Authorization Considerations For Phoenix Contexts


With the recent Phoenix 1.3 release, Phoenix introduced Contexts, which are dedicated modules that expose and group related functionality. One frequent question that has come up is where to handle authorization for domain operations. Should authorization be handled in the Web layer at the controller, or within the context? Both are valid approaches, so let’s find out which approach is better and when.

There are a few things to consider when determining where to handle authorization. Decoupling authorization from the contexts can allow you to apply different business rules on a case-by-case basis for underlying domain operations, but in some cases, enforcing a business rule in a single place, uniformly, is more desirable.

Let’s walk through a couple scenarios with code. Imagine the CMS system from the phoenix context guide. In this system, we have Accounts.User’s and CMS.Author’s, and we chose to authorize CMS page updates in the controller before allowing CMS.update_page/2 to be called:

  plug :authorize_page when action in [:edit, :update, :delete]
  defp authorize_page(conn, _) do
    page = CMS.get_page!(conn.params["id"])

    if == page.author_id do
      assign(conn, :page, page)
      |> put_flash(:error, "You can't modify that page")
      |> redirect(to: cms_page_path(conn, :index))
      |> halt()

Our authorization here enforces the rule that only page owners are allowed to update their pages. Now, imagine we continue building our CMS, and we introduce a Staff.PageController where %Staff.User{}’s of our company can moderate published content. If we had enforced our authorization rules in CMS.update_page/2, we would not be able to expose another endpoint for staff members to moderate posts without either adding new functions to the CMS, or making the caller aware of the internal authorization details and have them pass the owner in themselves. We may also need to make the CMS staff-user aware, which adds more coupling. In cases where you have domain operations that you want carried out, but under different policy scenarios, decoupling authorization makes the most sense.

Having said that, now let’s imagine a Warehouse context where we allow businesses to update their warehouse inventory. Imagine we have an HTML interface, a REST API, and long-running processes which consume CSV data from warehouses (common in the industry). Under this scenario, we have multiple different paths of user input, all being applied to the same domain action, like Warehouse.increment_quantity. This function must be an atomic, performant operation. For usecases such as processesing batched CSV data, we don’t want to fetch the entire product only to authorize the organization against it for atomatically updating a single field. Instead, we would need only the product_id from user input, which we can authorize within the query itself as we pass through each CSV row. From a performance and code re-use perspective, pushing authorization logic into the Warehouse where only businesses that own a particular product record can update it makes sense. The code using Ecto would look something like this:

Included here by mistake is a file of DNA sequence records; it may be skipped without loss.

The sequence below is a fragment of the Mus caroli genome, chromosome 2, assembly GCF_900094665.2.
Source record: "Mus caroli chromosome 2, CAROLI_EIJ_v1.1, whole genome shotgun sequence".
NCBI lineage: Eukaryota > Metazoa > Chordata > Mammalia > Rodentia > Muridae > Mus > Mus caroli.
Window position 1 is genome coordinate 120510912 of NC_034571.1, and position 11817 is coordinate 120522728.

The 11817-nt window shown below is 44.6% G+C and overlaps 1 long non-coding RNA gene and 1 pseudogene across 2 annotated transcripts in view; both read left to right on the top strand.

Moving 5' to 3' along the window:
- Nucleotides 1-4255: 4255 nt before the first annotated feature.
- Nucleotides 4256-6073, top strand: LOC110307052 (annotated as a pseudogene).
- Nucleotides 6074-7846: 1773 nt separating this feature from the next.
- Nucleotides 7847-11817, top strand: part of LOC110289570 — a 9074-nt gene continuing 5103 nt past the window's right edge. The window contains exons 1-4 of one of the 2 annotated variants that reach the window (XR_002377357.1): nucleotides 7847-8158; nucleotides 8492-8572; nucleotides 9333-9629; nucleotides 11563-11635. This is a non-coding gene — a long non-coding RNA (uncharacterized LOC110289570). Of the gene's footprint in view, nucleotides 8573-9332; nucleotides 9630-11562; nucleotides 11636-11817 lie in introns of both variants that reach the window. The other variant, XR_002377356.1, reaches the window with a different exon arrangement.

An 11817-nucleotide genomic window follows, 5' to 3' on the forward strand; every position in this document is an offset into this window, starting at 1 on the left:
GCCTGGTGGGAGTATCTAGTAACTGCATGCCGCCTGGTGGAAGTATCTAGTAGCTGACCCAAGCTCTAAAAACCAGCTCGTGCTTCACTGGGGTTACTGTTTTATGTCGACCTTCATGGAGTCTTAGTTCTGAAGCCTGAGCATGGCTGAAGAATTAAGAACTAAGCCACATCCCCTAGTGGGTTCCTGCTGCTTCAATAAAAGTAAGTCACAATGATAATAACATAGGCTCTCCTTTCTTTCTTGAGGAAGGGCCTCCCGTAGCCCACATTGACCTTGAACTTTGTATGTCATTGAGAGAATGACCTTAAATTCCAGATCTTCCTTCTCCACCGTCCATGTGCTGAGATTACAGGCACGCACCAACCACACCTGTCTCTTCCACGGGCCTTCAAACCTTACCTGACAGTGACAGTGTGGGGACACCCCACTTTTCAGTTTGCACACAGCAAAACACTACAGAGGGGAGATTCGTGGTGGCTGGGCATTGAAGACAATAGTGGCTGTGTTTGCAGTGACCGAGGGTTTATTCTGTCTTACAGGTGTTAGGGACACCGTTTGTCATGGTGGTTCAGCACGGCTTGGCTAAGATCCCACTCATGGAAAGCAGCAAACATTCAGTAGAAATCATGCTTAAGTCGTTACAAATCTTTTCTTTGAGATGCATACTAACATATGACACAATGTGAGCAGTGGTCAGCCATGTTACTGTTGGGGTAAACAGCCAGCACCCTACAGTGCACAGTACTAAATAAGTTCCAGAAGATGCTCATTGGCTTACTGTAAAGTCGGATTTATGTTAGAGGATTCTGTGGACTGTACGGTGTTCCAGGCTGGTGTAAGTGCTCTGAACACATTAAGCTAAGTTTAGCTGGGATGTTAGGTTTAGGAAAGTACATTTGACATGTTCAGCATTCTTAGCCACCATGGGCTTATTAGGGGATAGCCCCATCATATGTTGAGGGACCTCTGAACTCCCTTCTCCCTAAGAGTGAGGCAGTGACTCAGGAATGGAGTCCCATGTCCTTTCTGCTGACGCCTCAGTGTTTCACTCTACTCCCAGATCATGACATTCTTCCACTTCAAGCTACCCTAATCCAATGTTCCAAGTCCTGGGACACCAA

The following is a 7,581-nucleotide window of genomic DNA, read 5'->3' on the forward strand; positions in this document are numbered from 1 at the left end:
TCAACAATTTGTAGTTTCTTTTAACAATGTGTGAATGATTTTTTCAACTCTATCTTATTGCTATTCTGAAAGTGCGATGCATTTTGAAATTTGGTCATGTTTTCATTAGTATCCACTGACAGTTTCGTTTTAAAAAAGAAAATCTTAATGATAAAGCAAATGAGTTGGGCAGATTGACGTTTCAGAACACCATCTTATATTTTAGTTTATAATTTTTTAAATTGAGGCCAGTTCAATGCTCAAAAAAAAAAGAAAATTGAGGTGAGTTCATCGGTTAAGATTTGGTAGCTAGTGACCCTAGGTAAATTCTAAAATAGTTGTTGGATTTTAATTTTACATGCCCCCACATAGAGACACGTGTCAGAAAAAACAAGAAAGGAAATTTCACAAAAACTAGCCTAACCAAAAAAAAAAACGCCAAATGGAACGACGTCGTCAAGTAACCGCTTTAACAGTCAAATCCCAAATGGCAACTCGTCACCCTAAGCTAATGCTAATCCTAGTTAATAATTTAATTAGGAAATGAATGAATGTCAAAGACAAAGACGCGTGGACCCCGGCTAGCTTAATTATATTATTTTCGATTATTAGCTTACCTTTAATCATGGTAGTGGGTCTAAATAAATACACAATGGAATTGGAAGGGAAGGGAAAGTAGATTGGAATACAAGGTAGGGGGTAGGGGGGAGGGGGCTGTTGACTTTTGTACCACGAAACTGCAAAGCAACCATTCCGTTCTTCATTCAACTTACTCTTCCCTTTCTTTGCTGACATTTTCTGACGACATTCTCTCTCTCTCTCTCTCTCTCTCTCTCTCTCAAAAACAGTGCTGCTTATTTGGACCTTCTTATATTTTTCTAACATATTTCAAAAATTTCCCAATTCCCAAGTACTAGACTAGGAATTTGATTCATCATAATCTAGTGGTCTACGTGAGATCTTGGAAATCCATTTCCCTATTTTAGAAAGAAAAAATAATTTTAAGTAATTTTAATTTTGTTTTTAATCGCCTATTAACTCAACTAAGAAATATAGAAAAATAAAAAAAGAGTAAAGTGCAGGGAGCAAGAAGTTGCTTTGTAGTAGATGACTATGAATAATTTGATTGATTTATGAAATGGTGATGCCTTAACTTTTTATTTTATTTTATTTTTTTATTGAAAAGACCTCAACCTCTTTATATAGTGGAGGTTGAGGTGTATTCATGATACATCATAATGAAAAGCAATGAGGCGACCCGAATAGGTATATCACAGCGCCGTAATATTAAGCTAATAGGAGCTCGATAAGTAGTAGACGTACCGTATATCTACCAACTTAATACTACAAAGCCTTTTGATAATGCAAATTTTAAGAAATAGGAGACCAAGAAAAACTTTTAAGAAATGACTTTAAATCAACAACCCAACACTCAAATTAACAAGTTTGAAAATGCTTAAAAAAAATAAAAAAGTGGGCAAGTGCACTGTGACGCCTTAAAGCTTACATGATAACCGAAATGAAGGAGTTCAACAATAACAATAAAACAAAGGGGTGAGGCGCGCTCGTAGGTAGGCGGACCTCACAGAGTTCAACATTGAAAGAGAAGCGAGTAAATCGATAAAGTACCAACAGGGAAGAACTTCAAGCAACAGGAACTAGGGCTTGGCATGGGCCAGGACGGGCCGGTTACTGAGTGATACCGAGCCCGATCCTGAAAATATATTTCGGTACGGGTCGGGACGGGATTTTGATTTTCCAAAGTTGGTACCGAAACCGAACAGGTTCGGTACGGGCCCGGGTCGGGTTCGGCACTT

defmodule MyApp.Warehouse do

  def increment_quantity(product_id, %Organization{} = org, amount) do
    from(p in Product,
      where: == ^product_id and p.org_id == ^,
      [inc: [quantity: amount]], returning: [:quantity])
    |> Repo.update_all()
    |> case do
      {1, [%Product{quantity: new_quantity}]} ->
        {:ok, new_quantity)}
      {0, []} -> {:error, :unauthorized}

We have the option of enforcing the rules at each HTML controller, API controller, and CSV task, but we would need to duplicate the logic and make sure it stays up-to-date with our business rules in each location. However, in some cases performance dictates that we must move the authorization into the query itself, making the context the only suitable place for authorizing the operation.

For code-reuse and maintainability when doing authorization outside of the context, we at DockYard like to expose plain old modules:

defmodule MyApp.Authorizer do

  def authorize(:update, %CMS.Page{}, %Accounts.User{}) do
    if page.user_id == or page.organization_id == user.organization_id do
      {:error, :unauthorized}

  def authorize(:update, %CMS.Page{}, %Staff.User{}) do

Which we can then call in the controller:

defmodule CMS.PageController do
  def update(conn, %{"id" => id, "page" => page_params}, current_user) do
    with page = CMS.get_page!(id),
         :ok <- Authorizer.authorize(:update, page, current_user),
         {:ok, page} <- CMS.update_page(page, page_params) do
      |> put_flash(:info, "Page Updated")
      |> redirect(to: cms_page_path(conn, :show, page)

This allows us to wrap up the business rules inside a module to be called from multiple code paths. It also keeps our contexts decoupled from business rules they don’t need to care about, such as super user or staff users. You can read more about this approach in a post by our own Nico Mihalich

As we can see, both options are completely valid, and in some cases one may make more sense over the other given your use case. Authorizing at the integration layer with your context gives you the most flexibility, but you need to take care to ensure business rules are applied at each integration point. Authorizing in the context allows you to apply business rules uniformely under all usecases, and at times is the only option when high throughput operations are required.


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